Waiting on Wednesday is a book meme held over at Breaking the Spine where bloggers highlight what they’re looking forward to. This week, my choice is: Comfort Zone by Lindsay Tanner, former minister for finance and deregulation.
To understand why this fascinates me, you have to understand that Australian politics is kind of cracked. No, seriously: in 2007, Kevin Rudd was elected as Prime Minister and he was in office until 2010, when Julia Gillard ousted him and was our first female Prime Minister until 2013, when Kevin Rudd ousted her. That year he lost the election in 2013 — and God helps us — Tony Abbott was elected. Who’s a boob. There’s really no way around that. And then he was ousted by Malcolm Turnbull last year, and he’s now PM trying to make everyone happy, and to keep Tony Abbott from doing a Kevin Rudd and getting his job back.
I told you, it’s cracked.
Which is why when I found out this was written by a minister from the Rudd/Gillard years, I was absolutely fascinated. Turns out Tanner has written a couple of books, but this is his first foray into fiction and it is in essence, about a racist cabbie in Melbourne who falls in love with a Somalian woman, and gets pulled into a world of drugs, criminals and Somali payback.
It’s bloody awesome that’s what!
Here’s the actual blurb:
An astute novel about inner-city Australian racism — and about humanity prevailing over entrenched prejudice.
Jack van Duyn is in his comfort zone. A pot-bellied, round-shouldered cabbie in his mid-fifties, Jack lives alone, has few friends, and gets very little out of life. He has a negative opinion of most other people – especially refugees, bankers, politicians, and welfare bludgers.
Jack doesn’t know it, but his life is about to be turned upside down. A minor altercation in a kids’ playground at an inner-city high-rise estate catapults Jack into a whirlpool of drug-dealing, ASIO intrigue, international piracy, and criminal violence. And he can’t escape, because he doesn’t want to: he’s fallen in love with the beautiful Somali single mum who’s at the centre of it all.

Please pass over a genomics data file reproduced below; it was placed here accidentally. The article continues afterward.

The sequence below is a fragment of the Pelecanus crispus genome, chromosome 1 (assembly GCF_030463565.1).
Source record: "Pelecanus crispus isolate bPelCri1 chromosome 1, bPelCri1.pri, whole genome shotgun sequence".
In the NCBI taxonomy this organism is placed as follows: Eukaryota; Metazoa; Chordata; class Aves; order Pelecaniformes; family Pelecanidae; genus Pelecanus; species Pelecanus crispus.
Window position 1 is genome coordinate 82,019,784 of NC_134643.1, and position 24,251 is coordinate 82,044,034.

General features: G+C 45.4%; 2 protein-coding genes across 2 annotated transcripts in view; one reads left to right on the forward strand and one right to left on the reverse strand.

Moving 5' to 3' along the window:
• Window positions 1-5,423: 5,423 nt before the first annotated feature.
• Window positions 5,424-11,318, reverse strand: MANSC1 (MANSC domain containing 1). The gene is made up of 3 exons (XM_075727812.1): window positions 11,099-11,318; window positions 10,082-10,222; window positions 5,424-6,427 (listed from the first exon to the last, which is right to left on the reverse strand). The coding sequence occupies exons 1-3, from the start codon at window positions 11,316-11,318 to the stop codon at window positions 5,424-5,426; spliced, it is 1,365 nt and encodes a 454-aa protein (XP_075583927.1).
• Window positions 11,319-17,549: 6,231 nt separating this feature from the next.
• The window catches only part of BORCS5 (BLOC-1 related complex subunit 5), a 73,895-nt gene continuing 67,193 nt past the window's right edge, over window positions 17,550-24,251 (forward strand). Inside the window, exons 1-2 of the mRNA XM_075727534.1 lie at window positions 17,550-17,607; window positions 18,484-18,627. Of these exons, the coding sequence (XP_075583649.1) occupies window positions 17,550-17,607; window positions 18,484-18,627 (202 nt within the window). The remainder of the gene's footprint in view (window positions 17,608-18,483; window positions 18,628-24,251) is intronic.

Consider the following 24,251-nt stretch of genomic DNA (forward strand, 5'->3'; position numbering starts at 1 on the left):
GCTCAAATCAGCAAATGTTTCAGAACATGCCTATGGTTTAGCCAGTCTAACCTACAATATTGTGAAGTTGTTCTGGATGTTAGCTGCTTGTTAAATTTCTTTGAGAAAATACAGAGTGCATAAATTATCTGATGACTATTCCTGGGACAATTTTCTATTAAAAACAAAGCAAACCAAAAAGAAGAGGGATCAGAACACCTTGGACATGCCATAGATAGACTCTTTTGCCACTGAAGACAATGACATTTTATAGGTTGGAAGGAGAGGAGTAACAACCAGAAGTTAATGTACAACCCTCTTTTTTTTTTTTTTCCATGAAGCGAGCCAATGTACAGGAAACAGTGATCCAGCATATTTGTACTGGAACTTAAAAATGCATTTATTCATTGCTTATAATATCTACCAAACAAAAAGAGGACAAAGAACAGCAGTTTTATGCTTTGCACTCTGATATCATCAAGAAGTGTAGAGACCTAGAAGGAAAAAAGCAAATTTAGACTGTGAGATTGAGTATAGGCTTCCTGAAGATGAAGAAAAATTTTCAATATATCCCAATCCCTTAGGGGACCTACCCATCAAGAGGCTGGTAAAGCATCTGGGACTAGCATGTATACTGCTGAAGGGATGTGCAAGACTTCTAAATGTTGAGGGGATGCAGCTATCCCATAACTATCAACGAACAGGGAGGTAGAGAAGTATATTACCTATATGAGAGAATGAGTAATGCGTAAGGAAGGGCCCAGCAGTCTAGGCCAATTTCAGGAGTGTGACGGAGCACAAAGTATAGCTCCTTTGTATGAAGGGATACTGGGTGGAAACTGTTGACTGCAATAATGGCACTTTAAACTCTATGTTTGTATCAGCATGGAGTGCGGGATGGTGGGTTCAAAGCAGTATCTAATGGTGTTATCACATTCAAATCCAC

The ensuing turmoil propels Jack out of his comfort zone, forcing him to confront some unpleasant truths about himself. After decades in the doldrums, can he rise to the challenge when the heat’s on?
Drawing on his many years of experience as a politician at the centre of bitter debates about refugees and multiculturalism, Lindsay Tanner explores the emotional landscape on which these issues are played out. As we follow Jack’s hair-raising journey from crisis to crisis, a powerful plea for tolerance and understanding unfolds – directed at both sides of Australia’s great cultural divide.
We Australians like to pretend racism isn’t a problem, but it is. It simmers under the surface until it explodes. It doesn’t help our media gives old white guys a consistent platform to voice their opinion that all Islam is bad, our acts against racism should be modified to allow racism, Indigenous footballers who call out racism are whiners, and more importantly, shouldn’t be the face of a major ad campaign of one of our biggest department stores (and damn, the ad is hot), not to mention most recently, one radio broadcaster decided we needed the Stolen Generations (when Aboriginal kids were taken from their parents by force) and the list goes on.
We’re in trouble. And the more people call it out and write books that highlight it, the better.
What are you waiting on this week?